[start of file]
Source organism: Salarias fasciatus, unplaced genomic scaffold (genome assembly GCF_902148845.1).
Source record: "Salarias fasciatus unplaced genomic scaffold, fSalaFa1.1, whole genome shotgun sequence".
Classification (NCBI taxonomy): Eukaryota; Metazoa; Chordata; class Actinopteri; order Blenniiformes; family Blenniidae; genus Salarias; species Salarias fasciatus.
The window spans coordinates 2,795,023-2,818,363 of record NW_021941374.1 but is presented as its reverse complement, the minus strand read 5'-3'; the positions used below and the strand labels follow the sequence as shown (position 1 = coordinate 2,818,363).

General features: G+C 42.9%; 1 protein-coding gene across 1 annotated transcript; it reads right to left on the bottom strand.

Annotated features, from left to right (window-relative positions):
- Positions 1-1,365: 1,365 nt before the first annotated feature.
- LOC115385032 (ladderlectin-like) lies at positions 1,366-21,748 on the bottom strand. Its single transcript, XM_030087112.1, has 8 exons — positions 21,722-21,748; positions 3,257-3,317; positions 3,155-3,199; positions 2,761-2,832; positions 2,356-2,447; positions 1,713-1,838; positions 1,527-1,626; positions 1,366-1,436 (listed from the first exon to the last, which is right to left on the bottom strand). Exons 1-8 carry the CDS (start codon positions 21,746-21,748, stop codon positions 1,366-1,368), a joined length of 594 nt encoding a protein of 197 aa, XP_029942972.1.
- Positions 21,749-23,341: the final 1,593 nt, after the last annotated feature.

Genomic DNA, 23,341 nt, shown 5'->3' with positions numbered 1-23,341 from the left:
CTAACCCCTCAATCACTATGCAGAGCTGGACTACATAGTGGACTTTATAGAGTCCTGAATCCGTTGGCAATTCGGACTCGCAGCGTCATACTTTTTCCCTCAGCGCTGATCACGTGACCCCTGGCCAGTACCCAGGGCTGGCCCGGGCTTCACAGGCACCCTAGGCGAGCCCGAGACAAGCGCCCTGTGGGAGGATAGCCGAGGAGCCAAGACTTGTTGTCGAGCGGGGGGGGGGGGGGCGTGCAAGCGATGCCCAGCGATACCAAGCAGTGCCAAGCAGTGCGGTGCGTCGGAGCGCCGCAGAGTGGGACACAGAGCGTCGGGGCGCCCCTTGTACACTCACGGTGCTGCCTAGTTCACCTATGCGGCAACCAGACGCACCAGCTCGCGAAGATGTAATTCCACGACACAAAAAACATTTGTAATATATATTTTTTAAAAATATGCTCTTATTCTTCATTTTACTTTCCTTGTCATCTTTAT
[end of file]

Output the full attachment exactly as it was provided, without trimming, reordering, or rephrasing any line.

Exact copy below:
Source organism: Salarias fasciatus, unplaced genomic scaffold (genome assembly GCF_902148845.1).
Source record: "Salarias fasciatus unplaced genomic scaffold, fSalaFa1.1, whole genome shotgun sequence".
Classification (NCBI taxonomy): Eukaryota; Metazoa; Chordata; class Actinopteri; order Blenniiformes; family Blenniidae; genus Salarias; species Salarias fasciatus.
The window spans coordinates 2,795,023-2,818,363 of record NW_021941374.1 but is presented as its reverse complement, the minus strand read 5'-3'; the positions used below and the strand labels follow the sequence as shown (position 1 = coordinate 2,818,363).

General features: G+C 42.9%; 1 protein-coding gene across 1 annotated transcript; it reads right to left on the bottom strand.

Annotated features, from left to right (window-relative positions):
- Positions 1-1,365: 1,365 nt before the first annotated feature.
- LOC115385032 (ladderlectin-like) lies at positions 1,366-21,748 on the bottom strand. Its single transcript, XM_030087112.1, has 8 exons — positions 21,722-21,748; positions 3,257-3,317; positions 3,155-3,199; positions 2,761-2,832; positions 2,356-2,447; positions 1,713-1,838; positions 1,527-1,626; positions 1,366-1,436 (listed from the first exon to the last, which is right to left on the bottom strand). Exons 1-8 carry the CDS (start codon positions 21,746-21,748, stop codon positions 1,366-1,368), a joined length of 594 nt encoding a protein of 197 aa, XP_029942972.1.
- Positions 21,749-23,341: the final 1,593 nt, after the last annotated feature.

Genomic DNA, 23,341 nt, shown 5'->3' with positions numbered 1-23,341 from the left:
CTAACCCCTCAATCACTATGCAGAGCTGGACTACATAGTGGACTTTATAGAGTCCTGAATCCGTTGGCAATTCGGACTCGCAGCGTCATACTTTTTCCCTCAGCGCTGATCACGTGACCCCTGGCCAGTACCCAGGGCTGGCCCGGGCTTCACAGGCACCCTAGGCGAGCCCGAGACAAGCGCCCTGTGGGAGGATAGCCGAGGAGCCAAGACTTGTTGTCGAGCGGGGGGGGGGGGGGCGTGCAAGCGATGCCCAGCGATACCAAGCAGTGCCAAGCAGTGCGGTGCGTCGGAGCGCCGCAGAGTGGGACACAGAGCGTCGGGGCGCCCCTTGTACACTCACGGTGCTGCCTAGTTCACCTATGCGGCAACCAGACGCACCAGCTCGCGAAGATGTAATTCCACGACACAAAAAACATTTGTAATATATATTTTTTAAAAATATGCTCTTATTCTTCATTTTACTTTCCTTGTCATCTTTAT